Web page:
The Center for Disease Control and Prevention is entering its third day of closure – and without it, important information isn’t getting out to the public just as flu season begins.
The CDC provides weekly updates of statistics that include when, where and what kind of flu strains are breaking out across the country. Those are vital numbers to local health officials, who are trying to track outbreaks in the Midwest and how to address them.
Monday, as flu clinics opened across the city, experts began looking elsewhere for that information.
"Not only watch the CDC website, but there's also a flu watch on the World Health Organization website, so if anyone wanted to find info on that they could just do a quick search,” said Bridget Pfaff, an infection control specialist at Gundersen Health Systems.
Patients like Larry Vitcenda were showing up at Gundersen’s flu clinic Monday – and like Vitcenda, most were probably more worried about getting their yearly vaccine shot instead of thinking about how the federal government shutdown could affect flu season. But Gundersen’s health officials were thinking about it.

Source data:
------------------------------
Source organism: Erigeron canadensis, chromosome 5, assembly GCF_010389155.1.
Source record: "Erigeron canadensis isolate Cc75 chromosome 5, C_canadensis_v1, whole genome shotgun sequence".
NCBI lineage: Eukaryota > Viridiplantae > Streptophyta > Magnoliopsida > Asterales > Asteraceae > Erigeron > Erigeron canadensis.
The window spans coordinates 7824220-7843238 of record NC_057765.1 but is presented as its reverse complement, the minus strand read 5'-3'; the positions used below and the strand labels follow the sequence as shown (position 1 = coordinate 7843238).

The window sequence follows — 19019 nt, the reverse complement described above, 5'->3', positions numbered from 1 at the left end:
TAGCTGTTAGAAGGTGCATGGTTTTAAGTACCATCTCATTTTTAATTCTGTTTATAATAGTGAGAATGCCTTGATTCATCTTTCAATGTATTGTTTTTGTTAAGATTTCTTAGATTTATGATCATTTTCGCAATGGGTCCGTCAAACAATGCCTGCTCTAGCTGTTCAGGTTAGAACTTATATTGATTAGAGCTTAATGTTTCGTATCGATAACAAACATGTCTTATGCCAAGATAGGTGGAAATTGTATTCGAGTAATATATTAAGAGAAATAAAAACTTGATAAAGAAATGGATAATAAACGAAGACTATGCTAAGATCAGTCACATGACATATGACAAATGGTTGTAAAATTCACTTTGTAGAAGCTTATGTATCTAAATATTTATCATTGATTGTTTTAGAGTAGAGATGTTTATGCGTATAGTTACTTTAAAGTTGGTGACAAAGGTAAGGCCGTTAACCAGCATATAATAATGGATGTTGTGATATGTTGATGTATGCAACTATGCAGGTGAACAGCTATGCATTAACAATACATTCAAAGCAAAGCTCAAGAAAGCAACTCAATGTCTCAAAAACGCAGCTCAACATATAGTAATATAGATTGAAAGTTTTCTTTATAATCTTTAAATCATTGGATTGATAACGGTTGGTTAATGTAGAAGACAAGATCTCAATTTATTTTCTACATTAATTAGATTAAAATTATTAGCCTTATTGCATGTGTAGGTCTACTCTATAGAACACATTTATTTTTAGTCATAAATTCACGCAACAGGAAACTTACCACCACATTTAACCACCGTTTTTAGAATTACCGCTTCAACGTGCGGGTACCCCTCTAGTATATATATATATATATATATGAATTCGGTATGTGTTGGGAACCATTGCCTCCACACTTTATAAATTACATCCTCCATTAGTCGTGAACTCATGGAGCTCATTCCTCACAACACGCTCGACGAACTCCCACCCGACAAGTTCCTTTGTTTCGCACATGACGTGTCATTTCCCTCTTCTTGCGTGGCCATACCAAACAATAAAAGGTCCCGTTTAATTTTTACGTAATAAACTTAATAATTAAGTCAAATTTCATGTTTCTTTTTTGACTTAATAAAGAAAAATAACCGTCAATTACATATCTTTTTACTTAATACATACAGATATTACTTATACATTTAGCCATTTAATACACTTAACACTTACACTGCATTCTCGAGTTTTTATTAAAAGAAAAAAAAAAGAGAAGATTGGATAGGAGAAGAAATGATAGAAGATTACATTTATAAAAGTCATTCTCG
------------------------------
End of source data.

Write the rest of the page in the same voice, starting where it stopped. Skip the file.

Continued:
"Infection control isn’t a 9-5, Monday-through-Friday job,” Pfaff said.
For workers at the CDC, it's not a job at all right now - during the federal shutdown, two-thirds of the center’s 13,000 employees have been furloughed. Flu tracking isn't the only thing being put on hold at the CDC - other infectious diseases, like salmonella or the measles, aren't being monitored, either.
Regional officials are taking the responsibility to cover any gaps in monitoring caused by the CDC closure. They're keeping tabs on any area flu outbreaks, and local hospitals are relying on that data instead.
"A lot of work isn't happening at CDC level, but it's happening right here at the local and state level,” Pfaff said. "I've got great relationships with some local and state individuals, so those are the relationships you utilize and enhance at a time like this.”
Larry walked out of the clinic Monday with a fresh band-aid and a renewed defense against the flu, while experts here in La Crosse were picking up the CDC's slack and continuing the fight against flu season.
"Infectious diseases don't stop because the time of the clock, or because CDC is present or not present,” Pfaff said.